All this should be very encouraging for the field. Yet the story also describes the many travails of companies seeking regulatory approval for their gene transfer products. One is Introgen, which sought approval for its adenovirus-p53 cancer product Advexin. FDA returned Introgen's submission with a "refuse to file" letter indicating that the materials were incomplete. The study on which this filing was based was presented at the American Society of Gene Therapy meeting last Spring. As I indicated in my June 10 posting, a major concern with this study was that its efficacy claims were based on a subgroup analysis of genetic profiles. Others, like TheStreet.com columnist Adam Feuerstein, have been far less guarded in their assessment of Advexin; Feuerstein called Introgen "a living textbook for what investors need to be wary of when considering a biotech investment."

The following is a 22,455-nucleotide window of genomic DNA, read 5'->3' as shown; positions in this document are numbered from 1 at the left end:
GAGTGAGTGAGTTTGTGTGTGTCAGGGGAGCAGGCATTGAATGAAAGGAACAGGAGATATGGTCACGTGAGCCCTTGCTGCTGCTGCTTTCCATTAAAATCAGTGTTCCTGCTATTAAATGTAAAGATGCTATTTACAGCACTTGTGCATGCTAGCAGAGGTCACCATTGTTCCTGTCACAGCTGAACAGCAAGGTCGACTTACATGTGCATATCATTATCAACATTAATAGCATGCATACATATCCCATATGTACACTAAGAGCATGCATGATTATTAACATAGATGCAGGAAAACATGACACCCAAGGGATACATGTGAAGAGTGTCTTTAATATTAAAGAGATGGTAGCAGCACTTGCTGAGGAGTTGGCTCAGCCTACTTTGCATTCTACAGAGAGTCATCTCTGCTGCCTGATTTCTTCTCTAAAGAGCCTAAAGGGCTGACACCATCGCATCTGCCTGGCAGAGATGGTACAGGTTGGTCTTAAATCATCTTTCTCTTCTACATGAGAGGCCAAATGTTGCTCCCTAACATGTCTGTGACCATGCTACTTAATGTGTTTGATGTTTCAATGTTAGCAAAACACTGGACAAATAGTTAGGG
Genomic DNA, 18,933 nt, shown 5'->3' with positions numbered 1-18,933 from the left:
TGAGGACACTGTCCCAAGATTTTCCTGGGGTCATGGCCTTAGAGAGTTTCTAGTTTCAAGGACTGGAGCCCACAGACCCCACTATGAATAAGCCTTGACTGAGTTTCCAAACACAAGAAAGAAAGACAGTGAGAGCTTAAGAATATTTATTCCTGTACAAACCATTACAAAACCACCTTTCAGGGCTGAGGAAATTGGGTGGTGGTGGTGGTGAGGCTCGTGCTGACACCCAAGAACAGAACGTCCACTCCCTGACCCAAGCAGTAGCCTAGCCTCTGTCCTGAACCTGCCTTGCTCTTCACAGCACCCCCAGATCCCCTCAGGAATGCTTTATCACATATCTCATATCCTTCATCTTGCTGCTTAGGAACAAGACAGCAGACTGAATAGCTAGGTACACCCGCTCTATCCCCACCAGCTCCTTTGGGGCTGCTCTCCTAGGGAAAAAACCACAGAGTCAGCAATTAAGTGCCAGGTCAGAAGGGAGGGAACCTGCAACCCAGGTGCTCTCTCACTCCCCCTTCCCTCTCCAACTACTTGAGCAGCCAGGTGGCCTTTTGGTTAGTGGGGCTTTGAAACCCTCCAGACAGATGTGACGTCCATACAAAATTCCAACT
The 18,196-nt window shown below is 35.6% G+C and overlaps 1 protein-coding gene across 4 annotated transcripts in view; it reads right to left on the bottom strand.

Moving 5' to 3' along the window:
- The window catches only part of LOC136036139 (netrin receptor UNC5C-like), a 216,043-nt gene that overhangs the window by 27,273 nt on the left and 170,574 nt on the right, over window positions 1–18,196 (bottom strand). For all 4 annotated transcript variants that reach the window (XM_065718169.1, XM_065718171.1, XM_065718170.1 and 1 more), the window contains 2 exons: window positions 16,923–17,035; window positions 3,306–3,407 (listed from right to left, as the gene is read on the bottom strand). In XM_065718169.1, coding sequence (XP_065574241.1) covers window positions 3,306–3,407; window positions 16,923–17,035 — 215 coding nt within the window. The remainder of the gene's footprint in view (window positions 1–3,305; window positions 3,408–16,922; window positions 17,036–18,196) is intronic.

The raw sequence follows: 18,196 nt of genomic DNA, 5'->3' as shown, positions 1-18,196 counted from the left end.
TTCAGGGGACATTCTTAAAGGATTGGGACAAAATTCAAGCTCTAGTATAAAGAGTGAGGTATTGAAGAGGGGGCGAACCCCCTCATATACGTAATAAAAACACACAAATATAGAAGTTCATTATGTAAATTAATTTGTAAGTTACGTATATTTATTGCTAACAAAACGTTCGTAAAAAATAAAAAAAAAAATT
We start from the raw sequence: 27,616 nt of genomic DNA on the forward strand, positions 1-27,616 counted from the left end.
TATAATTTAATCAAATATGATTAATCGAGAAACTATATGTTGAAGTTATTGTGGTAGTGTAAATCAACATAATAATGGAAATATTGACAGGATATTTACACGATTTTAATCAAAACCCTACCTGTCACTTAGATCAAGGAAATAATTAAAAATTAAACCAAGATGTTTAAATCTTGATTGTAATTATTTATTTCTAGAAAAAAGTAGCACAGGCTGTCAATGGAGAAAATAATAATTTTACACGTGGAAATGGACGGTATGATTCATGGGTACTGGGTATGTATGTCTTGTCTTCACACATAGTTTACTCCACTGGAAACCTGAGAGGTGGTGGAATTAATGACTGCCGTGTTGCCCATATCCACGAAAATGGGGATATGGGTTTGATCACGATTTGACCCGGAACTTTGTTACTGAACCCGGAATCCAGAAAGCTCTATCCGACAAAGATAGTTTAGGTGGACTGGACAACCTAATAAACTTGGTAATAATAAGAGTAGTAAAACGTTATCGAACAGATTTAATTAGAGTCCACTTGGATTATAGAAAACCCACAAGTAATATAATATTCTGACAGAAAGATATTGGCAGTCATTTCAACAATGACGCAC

The second product profiled in the Nature Biotechnology story is Ark's Cerepro, which uses herpes simplex virus vectors to deliver a gene, thymidine kinase, to the tumor bed of patients with malignant glioma (a highly aggressive form of brain cancer); the gene then converts a pro-drug, ganciclovir, into a toxin that kills tumor tissue. Ark is reportedly planning to file a license application to EMEA. Preliminary data in a randomized controlled trial against standard of care vs. standard of care + Cerepro indicate a median extension of survival by 42 days (with serious side effects).
One last product profiled briefly is Amsterdam Molecular Therapeutic's product, Glybera, for a very rare genetic disease lipoprotein lipase deficiency. Amsterdam intends to file for licensure "later this year."
The fortunes of clinical gene transfer might indeed be flying North. But with some lead products showing such incremental gains in survival and dependence on combination with standard care, clinical application seems less likely to arrive with a bang than with a modest honk. (photo credit: denis collette, 2007)